He will raise you up on eagle's wings
While you're all out getting sheets, cars, and other stuff at fabulous discounts, perhaps it wouldn't be too much trouble to pause today and remember the selfless men and women who sacrificed everything to ensure you had the right to live your lives in freedom.
Many people who only know Memorial Day as having something to do with soldiers will doubtlessly want to thank each one of them they see today. They're not the ones we honor today. They're the ones who are still standing - the ones who remain to carry on the traditions, honor the memories, and finish the missions left by those who fell.
Don't thank the servicemember standing in front of you. Thank his brothers and sisters who aren't there to stand beside him.
I'm reminded of John Magee Jr. today. He was a young American who wouldn't sit idly by while freedom needed defenders in Europe in the days before the United States formally joined the war. He volunteered in the Canadian Air Force, and was soon sent across the Atlantic to England to defend civilization from the Nazis.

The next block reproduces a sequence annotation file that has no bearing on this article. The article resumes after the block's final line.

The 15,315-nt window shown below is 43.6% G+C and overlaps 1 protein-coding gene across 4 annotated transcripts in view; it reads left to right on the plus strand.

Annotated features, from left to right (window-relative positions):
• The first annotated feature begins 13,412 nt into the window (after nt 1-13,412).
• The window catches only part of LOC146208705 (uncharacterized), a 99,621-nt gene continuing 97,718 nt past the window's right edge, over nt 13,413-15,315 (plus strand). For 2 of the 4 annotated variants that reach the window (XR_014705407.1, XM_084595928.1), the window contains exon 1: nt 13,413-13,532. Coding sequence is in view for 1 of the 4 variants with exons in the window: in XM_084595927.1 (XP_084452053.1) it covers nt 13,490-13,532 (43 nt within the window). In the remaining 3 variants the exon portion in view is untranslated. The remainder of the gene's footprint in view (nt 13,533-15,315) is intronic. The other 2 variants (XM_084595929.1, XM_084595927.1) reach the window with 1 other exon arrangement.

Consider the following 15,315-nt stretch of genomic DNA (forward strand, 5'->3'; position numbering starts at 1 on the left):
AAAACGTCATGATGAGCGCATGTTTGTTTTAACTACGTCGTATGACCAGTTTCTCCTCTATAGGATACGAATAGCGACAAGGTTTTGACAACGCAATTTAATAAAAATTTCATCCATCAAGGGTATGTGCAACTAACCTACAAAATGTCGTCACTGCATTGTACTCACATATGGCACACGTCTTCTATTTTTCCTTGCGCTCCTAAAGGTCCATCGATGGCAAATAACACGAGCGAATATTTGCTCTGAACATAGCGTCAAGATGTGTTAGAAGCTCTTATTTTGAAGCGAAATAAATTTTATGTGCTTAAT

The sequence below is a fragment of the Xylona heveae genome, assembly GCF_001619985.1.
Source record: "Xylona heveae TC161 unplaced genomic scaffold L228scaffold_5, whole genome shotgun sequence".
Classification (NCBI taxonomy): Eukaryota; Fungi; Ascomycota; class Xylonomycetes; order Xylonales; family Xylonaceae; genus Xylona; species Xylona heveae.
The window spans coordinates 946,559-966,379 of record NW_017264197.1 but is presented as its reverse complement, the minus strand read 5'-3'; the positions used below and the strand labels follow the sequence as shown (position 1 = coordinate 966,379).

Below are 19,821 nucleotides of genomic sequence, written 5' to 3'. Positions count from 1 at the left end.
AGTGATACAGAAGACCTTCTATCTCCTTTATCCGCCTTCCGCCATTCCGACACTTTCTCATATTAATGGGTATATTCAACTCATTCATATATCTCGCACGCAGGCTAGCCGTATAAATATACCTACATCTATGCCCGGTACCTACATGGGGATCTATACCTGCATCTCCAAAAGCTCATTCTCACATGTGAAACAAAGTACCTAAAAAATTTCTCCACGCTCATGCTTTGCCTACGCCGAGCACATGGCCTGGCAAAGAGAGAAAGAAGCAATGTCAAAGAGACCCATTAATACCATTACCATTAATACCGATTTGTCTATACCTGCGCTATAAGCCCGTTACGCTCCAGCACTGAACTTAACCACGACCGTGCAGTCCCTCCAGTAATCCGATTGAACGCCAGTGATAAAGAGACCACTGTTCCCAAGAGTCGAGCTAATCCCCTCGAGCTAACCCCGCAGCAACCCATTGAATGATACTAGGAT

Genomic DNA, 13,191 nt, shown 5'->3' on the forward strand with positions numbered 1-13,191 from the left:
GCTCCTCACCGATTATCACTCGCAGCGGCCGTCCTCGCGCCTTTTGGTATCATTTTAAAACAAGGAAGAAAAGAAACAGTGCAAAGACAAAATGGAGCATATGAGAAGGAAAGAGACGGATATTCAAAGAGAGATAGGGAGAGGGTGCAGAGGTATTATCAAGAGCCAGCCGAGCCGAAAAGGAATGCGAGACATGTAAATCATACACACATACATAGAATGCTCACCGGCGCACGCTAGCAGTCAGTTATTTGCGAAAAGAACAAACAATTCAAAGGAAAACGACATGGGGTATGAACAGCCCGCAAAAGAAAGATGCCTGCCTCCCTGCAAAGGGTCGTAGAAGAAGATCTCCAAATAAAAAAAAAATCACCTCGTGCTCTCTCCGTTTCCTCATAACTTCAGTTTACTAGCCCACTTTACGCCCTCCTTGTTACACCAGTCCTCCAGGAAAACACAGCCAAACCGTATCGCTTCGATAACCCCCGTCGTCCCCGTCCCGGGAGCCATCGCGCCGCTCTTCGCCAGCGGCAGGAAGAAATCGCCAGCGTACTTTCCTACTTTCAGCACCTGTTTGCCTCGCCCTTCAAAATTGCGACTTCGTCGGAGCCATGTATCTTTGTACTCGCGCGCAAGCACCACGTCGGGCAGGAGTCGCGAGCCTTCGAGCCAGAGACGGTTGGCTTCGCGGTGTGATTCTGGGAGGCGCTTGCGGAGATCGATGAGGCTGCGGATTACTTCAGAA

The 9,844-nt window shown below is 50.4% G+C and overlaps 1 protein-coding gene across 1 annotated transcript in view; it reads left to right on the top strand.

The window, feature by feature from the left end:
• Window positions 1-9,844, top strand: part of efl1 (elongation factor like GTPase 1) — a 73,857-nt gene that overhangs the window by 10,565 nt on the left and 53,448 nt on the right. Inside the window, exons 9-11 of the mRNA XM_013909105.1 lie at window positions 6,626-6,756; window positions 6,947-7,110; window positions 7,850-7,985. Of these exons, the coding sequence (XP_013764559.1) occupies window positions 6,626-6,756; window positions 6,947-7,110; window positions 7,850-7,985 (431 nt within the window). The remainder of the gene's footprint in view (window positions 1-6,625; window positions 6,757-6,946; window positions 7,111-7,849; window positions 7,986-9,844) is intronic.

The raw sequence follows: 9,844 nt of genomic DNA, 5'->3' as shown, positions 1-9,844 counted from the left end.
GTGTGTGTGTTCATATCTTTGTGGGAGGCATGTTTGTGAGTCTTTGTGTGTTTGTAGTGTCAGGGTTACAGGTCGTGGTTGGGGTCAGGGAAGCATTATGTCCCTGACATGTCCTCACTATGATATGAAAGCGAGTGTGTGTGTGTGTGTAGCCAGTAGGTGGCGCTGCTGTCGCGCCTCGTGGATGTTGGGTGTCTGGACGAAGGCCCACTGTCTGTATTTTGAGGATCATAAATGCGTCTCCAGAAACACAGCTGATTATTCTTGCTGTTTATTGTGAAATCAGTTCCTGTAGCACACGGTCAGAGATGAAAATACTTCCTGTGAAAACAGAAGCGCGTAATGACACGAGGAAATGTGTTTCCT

He was also a bit of a poet. In his letters home to his family, he would include bits of verse that he was working on. After a high-altitude test flight took him to 30,000 feet in a Spitfire V, he included the following poem in a letter to his parents.
Oh! I have slipped the surly bonds of Earth
And danced the skies on laughter-silvered wings;
Sunward I've climbed, and joined the tumbling mirth
Of sun-split clouds, — and done a hundred things
You have not dreamed of — wheeled and soared and swung
High in the sunlit silence. Hov'ring there,
I've chased the shouting wind along, and flung
My eager craft through footless halls of air. . . .
Up, up the long, delirious burning blue
I've topped the wind-swept heights with easy grace
Where never lark, or ever eagle flew —
And, while with silent, lifting mind I've trod
The high untrespassed sanctity of space,
Put out my hand, and touched the face of God.
— John Gillespie Magee, Jr
John Magee was killed in a training accident December 11, 1941. He was buried shortly thereafter in the cemetery near the air field where his unit was stationed. He never returned home.
At 3:00 p.m. local time, we pause today in the memory of John Magee, and the many others like him who will forever remain "over there."
As always, please remember to fly your flags properly today.